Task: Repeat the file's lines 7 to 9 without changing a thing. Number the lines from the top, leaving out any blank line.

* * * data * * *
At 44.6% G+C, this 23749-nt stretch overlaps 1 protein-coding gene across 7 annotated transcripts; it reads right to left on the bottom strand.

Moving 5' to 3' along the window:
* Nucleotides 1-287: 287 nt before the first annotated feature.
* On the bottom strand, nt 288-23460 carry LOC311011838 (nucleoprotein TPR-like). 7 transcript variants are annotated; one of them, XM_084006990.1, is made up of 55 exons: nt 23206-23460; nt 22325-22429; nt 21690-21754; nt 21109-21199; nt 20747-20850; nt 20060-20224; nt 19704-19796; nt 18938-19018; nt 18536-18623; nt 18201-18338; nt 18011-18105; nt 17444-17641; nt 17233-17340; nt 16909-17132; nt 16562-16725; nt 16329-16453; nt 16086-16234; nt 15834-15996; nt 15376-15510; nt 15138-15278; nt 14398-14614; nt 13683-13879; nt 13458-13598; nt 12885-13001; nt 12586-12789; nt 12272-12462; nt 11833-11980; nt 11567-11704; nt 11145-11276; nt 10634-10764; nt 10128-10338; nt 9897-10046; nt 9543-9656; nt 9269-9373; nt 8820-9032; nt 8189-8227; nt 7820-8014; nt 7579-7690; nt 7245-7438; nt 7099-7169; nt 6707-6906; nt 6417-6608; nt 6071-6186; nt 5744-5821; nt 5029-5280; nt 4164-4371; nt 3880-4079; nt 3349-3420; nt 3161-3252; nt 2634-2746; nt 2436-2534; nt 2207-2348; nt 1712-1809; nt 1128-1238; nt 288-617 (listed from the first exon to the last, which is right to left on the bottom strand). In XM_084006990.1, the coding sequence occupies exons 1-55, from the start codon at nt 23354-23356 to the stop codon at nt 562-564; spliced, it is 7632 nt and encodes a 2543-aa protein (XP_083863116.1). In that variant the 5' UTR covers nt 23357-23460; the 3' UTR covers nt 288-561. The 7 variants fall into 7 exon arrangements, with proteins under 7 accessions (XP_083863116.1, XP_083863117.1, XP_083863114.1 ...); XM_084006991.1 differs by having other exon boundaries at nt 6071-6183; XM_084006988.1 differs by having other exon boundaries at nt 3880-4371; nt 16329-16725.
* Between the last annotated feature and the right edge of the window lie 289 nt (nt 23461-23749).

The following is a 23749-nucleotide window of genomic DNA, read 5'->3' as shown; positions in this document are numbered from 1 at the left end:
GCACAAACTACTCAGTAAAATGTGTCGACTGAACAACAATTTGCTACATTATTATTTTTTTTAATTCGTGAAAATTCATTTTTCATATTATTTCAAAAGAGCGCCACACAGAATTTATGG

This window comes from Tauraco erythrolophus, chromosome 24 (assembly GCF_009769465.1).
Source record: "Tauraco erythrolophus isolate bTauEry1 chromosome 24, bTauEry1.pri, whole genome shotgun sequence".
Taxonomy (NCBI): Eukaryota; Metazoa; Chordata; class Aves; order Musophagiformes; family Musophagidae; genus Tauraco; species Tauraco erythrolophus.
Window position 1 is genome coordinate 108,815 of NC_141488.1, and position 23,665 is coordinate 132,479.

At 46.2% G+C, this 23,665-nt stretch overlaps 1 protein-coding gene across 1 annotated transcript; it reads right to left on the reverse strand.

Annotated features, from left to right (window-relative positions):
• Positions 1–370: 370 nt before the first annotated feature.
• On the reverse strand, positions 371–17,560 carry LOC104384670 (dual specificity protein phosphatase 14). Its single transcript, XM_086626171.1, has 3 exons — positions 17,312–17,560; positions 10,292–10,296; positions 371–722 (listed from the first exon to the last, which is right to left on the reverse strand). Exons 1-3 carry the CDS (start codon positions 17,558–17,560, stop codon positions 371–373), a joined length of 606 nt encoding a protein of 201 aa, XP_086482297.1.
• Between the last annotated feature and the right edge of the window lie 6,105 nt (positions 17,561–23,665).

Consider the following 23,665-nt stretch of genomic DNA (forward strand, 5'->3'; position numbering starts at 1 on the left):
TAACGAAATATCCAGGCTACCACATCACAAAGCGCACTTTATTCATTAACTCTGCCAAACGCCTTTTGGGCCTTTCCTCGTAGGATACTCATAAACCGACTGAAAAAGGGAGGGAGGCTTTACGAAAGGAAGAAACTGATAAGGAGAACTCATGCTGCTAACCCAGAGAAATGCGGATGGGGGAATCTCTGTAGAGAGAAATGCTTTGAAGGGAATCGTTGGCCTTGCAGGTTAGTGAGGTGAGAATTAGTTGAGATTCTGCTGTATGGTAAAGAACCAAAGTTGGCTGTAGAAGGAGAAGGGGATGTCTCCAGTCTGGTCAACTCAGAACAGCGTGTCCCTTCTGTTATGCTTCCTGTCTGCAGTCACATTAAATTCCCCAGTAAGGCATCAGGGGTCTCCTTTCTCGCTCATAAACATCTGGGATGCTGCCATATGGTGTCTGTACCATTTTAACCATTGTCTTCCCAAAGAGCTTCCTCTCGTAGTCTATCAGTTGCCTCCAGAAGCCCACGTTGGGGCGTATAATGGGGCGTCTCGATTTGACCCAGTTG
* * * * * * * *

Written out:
GCACAAACTACTCAGTAAAATGTGTCGACTGAACAACAATTTGCTACATTATTATTTTTTTTAATTCGTGAAAATTCATTTTTCATATTATTTCAAAAGAGCGCCACACAGAATTTATGG

This window comes from Tauraco erythrolophus, chromosome 24 (assembly GCF_009769465.1).
Source record: "Tauraco erythrolophus isolate bTauEry1 chromosome 24, bTauEry1.pri, whole genome shotgun sequence".